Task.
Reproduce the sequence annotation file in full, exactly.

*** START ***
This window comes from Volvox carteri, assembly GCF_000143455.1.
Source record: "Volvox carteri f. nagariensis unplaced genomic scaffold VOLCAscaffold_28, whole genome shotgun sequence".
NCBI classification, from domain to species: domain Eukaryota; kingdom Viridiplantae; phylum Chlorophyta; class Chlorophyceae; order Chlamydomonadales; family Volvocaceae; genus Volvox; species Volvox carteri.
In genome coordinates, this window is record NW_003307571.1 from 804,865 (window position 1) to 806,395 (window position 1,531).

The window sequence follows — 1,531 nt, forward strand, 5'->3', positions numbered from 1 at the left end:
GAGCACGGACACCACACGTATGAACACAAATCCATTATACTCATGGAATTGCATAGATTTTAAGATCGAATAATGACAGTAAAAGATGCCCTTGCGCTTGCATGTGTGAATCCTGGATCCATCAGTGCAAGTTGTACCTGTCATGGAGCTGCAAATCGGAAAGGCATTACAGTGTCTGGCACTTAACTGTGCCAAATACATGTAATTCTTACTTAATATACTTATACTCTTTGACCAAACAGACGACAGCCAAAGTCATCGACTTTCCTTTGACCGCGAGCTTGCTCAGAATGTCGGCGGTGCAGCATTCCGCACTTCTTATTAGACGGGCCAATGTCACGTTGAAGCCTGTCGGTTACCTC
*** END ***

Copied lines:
This window comes from Volvox carteri, assembly GCF_000143455.1.
Source record: "Volvox carteri f. nagariensis unplaced genomic scaffold VOLCAscaffold_28, whole genome shotgun sequence".
NCBI classification, from domain to species: domain Eukaryota; kingdom Viridiplantae; phylum Chlorophyta; class Chlorophyceae; order Chlamydomonadales; family Volvocaceae; genus Volvox; species Volvox carteri.
In genome coordinates, this window is record NW_003307571.1 from 804,865 (window position 1) to 806,395 (window position 1,531).

The window sequence follows — 1,531 nt, forward strand, 5'->3', positions numbered from 1 at the left end:
GAGCACGGACACCACACGTATGAACACAAATCCATTATACTCATGGAATTGCATAGATTTTAAGATCGAATAATGACAGTAAAAGATGCCCTTGCGCTTGCATGTGTGAATCCTGGATCCATCAGTGCAAGTTGTACCTGTCATGGAGCTGCAAATCGGAAAGGCATTACAGTGTCTGGCACTTAACTGTGCCAAATACATGTAATTCTTACTTAATATACTTATACTCTTTGACCAAACAGACGACAGCCAAAGTCATCGACTTTCCTTTGACCGCGAGCTTGCTCAGAATGTCGGCGGTGCAGCATTCCGCACTTCTTATTAGACGGGCCAATGTCACGTTGAAGCCTGTCGGTTACCTC